Curly hair does seem to have a mind of its own. But all it takes to love your waves, ringlets or kinky curls and make them look gorgeous is a few simple curly hair tips and tricks. None of them take much time or energy, but all of them promise that you’ll fall head over heels with your hair!
Feed your curlsDespite its larger than life presence, curly hair tends to be more fragile than other hair types and it’s definitely drier. Healthy fats likeomega-3 help make hair shiny and prevent a dry scalp. To hydrate from within, eat foods that contain these fats like avocados, ground flax seeds, flax seed oil, coconut oil, sardines, salmon, egg yolks and spinach.
Throw in the towelA terry-cloth towel and your hair should never meet. “That’s because its harsh, bobbly fabric creates friction on curls that ruffle the cuticle of the hair and the result is frizz,” explains Lorraine Massey, co-owner of Devachan Salons and Spa and author of "Curly Girl: The Handbook." Plus, terry-cloth tends to soak up too much moisture and conditioner from the hair – something your curls need to stay frizz free and healthy. Good alternatives for blotting hair dry include an old, cotton t-shirt, burp cloth or a micro-fiber towel.
Rinse the right wayConditioner is a curly girl’s best weapon against frizz since it provides the hydration your curls are thirsty for. Leaving some conditioner in the hair is also key — especially if you tend to get a dry, frizzy halo on top of your head. To rinse hair without sending all your conditioner down the drain, do what Massey calls a “trickle rinse.” “After cleansing and then conditioning, stand away from the shower stream and cup your hands together under the water."says Massey. "Then splash the water backwards over your hair a couple of times. This ensures that the top layer of hair, which tends to be very dry, can have the right amount of conditioner to keep it from being dry and, as a result, frizzing.”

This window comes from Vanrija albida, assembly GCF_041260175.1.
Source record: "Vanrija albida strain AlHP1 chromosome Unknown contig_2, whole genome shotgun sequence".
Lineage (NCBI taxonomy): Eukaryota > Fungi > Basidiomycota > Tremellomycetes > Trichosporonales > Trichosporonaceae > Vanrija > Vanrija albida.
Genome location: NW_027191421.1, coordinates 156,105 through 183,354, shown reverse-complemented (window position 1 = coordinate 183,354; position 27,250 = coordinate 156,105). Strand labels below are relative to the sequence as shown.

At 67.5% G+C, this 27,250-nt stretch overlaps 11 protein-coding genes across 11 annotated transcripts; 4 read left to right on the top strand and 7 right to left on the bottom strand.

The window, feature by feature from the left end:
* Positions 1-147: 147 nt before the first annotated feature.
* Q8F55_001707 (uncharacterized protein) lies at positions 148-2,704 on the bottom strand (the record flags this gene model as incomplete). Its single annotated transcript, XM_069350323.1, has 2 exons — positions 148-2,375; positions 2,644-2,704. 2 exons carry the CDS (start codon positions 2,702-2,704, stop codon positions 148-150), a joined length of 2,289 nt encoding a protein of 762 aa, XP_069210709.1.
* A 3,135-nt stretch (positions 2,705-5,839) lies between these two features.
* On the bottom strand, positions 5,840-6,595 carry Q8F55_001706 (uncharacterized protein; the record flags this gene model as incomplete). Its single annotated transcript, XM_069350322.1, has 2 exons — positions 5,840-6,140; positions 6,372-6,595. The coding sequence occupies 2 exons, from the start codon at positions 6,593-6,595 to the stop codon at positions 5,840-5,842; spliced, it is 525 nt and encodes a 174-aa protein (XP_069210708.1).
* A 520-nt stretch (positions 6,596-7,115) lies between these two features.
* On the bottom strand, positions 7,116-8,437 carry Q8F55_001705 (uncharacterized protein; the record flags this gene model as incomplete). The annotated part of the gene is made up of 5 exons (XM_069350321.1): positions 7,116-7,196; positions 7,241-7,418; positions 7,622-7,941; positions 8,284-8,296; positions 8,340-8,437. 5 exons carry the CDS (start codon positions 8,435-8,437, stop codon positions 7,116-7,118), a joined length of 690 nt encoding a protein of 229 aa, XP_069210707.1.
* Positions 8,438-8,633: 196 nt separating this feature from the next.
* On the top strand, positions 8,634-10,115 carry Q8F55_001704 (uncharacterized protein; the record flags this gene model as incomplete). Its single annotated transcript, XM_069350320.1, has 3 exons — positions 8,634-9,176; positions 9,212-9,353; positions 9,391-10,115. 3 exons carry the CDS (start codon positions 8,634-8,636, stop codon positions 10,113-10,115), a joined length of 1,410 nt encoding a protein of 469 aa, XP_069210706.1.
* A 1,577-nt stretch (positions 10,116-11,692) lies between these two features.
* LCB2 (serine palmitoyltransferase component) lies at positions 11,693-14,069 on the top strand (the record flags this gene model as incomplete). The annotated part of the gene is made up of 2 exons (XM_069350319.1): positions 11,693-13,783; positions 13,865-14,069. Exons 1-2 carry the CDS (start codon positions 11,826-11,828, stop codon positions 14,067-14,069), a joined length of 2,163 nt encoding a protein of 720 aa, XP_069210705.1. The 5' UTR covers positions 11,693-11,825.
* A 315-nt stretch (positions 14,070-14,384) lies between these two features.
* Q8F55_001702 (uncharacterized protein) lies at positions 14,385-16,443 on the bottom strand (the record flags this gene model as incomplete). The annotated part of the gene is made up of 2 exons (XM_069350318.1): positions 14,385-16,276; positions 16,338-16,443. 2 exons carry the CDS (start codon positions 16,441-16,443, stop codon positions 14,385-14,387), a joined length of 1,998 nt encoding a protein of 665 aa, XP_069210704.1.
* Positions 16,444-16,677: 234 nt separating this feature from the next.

- Type 2 (Wavy) Wavy hair can get flat at the crown area – especially if hair is long. Give this area lift with a few metal clips (duckbill clips). On wet hair, lift a small section of hair from the crown and hold it perpendicular to your scalp (rather than forward or back). Next, open the clip and slide it onto the hair so it’s close to the scalp. Do this on a few others sections of hair that tend to get flat and remove clips carefully (using two hands) when hair is completely dry. “Clipping the hair while it’s wet releases the hair from it's own weight during the drying process thus allowing it to dry with more body,” says Massey.
- Type 3 (Curly) You’ve probably noticed that the curls hidden at the nape of your neck tend to tangle and knot easily. “This is caused by the natural movement of your head throughout the day,” says Massey. After cleansing hair, apply a dollop of conditioner about the size of a quarter to the hair near the nape of your neck. Then, use your fingers to gently unsnarl knots and tangles. “Just be patient and gentle since the hair here breaks easily,” says Massey. “Remove knots from the hair with the same care you would a tangled necklace.”
- Type 4 (Kinky) This hair type is often extremely dense and tends to be dryer and thirstier for moisture. It will soak up as much conditioner as you will feed it, so be generous! A few nights a week, slather your dry hair with a deep conditioner starting at the ends and working it through your whole head. Then cover your pillow case with a towel and hit the sack. Talk about sleeping beauty! In the morning, you can rinse the conditioner out, though your hair may drink it up and you won’t need to. Decide then if you need a trickle rinse or not.
Learn more at: http://tinyurl.com/ottupjo